Skip to main content

A Round Table Discussion at NOW

Monday evening, I shared a roundtable discussion about being a woman artist with my colleague and friend Kaetlyn Wilcox, at the Boston offices of National Organization for Women. The discussion was open to the public, and we fielded questions from about 10 other people, women and men, about the trials and tribulations of the art profession.

Yes, I have certainly been influenced by feminism. No, my work is not overtly gender-related or political, but my interest in pattern, decoration, and intimate scale is clearly inspired by traditional feminine interests and some of the early feminist artists like Miriam Shapiro, Frieda Kahlo, Judy Chicago, etc. I came of age as an artist in the 70s, so could not help but be influenced by the exciting newness of women artists' work of that time.

I don't think of myself as a woman artist, just as an artist trying to keep making art despite it all. Is that a political act? Maybe so, in this day and age.

Comments

Deirdra McAfee said…
As far as the NOW panel, wish I'd been there for that one.

Although most of us do not make "women's art," our situation, and (still-low) status as women,
and women artists, inevitably conditions our materials, our subjects, our time and energy, our efforts.

For centuries, we have been art's subject, which means it's harder to find our own subjects, compelling subjects that belong in the long conversation of art: art history isn't our history, and neither is literary history.

Male artists still today have generally more money, training, time, and recognition than we. As well as having wives.

In this context, everything we make is political, if you take politics to mean not only originality but questioning convention. All artmaking is a political act, but ours doubly so, since we are still at least a generation behind in skill, resources, training, and
opportunities.

These are what shape a sensibility and offer an audience. They allow an artist to change the domain, and very, very few of us have been able to do that in proportion to how many of us there really are.

In addition, our personal circumstances, especially when we have children, mean that we make art how we can, where we can, and in what space and solitude we can secure—mostly outside any "school" or community, which often means that it goes unrecognized and unrewarded. Or is treated as a craft or a hobby.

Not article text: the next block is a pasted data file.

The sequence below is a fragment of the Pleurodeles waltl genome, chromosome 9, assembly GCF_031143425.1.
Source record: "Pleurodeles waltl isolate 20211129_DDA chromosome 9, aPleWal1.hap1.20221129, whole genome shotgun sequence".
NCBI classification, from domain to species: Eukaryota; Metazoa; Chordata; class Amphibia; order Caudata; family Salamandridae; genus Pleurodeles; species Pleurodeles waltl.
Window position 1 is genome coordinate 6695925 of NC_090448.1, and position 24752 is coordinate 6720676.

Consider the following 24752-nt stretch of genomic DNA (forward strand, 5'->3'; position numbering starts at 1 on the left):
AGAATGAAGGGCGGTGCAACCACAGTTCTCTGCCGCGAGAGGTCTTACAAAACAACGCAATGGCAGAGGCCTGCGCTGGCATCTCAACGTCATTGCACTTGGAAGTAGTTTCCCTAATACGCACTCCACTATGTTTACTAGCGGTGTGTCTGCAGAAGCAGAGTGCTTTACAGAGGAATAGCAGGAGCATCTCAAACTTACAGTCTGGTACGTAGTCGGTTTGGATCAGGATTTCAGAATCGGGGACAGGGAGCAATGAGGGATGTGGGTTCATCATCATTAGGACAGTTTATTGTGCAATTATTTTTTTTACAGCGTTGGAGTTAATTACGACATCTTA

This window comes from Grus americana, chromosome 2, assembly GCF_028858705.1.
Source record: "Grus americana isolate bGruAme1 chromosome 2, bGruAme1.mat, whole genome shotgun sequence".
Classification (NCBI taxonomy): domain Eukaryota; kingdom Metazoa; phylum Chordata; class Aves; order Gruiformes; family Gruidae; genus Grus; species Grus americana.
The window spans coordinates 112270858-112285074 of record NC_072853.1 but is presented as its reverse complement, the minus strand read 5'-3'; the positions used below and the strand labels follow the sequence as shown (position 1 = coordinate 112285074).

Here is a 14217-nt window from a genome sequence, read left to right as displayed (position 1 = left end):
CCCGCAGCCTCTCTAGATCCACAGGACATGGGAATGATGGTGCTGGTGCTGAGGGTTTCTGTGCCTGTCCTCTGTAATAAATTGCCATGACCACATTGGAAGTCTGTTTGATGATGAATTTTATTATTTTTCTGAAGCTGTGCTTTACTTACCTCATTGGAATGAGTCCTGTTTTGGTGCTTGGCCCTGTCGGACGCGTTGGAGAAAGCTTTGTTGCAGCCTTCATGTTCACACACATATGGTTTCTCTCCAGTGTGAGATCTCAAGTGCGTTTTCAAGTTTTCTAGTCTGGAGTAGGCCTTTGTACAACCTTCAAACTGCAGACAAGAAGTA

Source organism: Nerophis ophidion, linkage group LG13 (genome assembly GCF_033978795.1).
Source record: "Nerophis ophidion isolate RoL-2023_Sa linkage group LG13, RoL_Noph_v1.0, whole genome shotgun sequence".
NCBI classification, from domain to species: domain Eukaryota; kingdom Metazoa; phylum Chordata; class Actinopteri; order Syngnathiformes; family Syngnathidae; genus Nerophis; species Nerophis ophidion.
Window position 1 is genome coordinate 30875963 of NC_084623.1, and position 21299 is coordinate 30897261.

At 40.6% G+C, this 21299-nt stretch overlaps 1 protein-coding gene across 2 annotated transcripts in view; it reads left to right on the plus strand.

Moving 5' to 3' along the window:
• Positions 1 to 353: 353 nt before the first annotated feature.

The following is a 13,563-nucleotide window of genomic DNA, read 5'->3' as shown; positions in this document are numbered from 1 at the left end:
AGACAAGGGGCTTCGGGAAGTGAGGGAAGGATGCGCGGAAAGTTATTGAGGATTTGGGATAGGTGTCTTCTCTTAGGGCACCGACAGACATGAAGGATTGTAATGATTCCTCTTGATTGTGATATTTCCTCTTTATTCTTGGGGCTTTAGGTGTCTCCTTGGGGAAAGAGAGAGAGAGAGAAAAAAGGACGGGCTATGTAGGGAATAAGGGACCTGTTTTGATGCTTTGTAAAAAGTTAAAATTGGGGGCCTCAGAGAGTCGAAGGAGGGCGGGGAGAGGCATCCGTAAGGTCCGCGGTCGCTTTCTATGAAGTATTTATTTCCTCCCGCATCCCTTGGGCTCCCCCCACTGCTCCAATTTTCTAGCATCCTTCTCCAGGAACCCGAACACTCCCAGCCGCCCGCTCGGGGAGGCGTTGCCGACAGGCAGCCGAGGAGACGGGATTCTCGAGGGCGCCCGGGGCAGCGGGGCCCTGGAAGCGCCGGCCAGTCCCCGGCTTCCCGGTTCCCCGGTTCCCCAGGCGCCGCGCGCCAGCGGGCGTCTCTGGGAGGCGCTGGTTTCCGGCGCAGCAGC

For us, no ateliers or salons exist. And even if they did, we would still need men to advocate for us in the highest reaches of culture; they are still the gatekeepers there.

Think about all the men's clubs who have advanced each other's work and publicized each other's efforts, probably starting with the cave-
painters (unless, as I've heard rumored, they were women).

The New York School, the Surrealists, the Fauves, the Impressionists, etc., etc., etc. And for us? What school or incubator or community for women artists has there ever been? Even as a mother, I was better connected than I am as an artist.
Kaetlyn Wilcox said…
I love what Deirdra wrote, but in answer to her last question: there was Womanhouse in the 1970s. Yay Womanhouse!

Popular posts from this blog

A Show of Hands - the Fairy Tale Series is on view through July

The Fairy Tale Series is now on view at the Fort Point Artists Association Gallery at 300 Summer Street, Boston, MA until August 1. Thanks to curator and fellow artist, Catherine Carter for including my work in this four person show with Anthony Falcetta and Kristin KB Breiseth.

Adria's Lanesville Workshop - A Creative Retreat

Lured by the beauty of the north shore of Boston, I once again brought a group of students to Lanesville, MA for a week of artmaking. Nine lovely people joined me for some serious fun and exploration using mostly acrylics. As I work for Golden Paints, much of my teaching revolves around helping students understand the versatility of the medium and what all those different products actually can do for them.













Appetite - four day exhibit, report from the scenes

Appetite  - four day exhibition in Melrose, MA featuring my work and my friends Patti Brady and Catherine Bertulli.

Lisa Crossman, Ph.D., Curator - Fitchburg Art Museum, had this to say about Appetite  
Appetite begins with instinct and results in vibrant, playful excess. Catherine Bertulli hosts the artist-organized pop-up exhibit in her large studio in Melrose, MA. Each artist toys with the seduction of the surface such as the draw of bright colors. Bertulli’s monumental towers are impressive illusions, shimmering columns of gold, turquoise and other brilliant tints. They are eye-catching objects. Yet the aniline dyes are fugitive­­–presenting only impermanent effects–and they are hollow, only a shell of architecture. Adria Arch’s palette too confesses her interest in forcing the unexpected through experimentation–freezing a mark in time and then responding to it, and intuitively combining fields of color with shapes and patterns. Her paintings are pleasurable in their leg…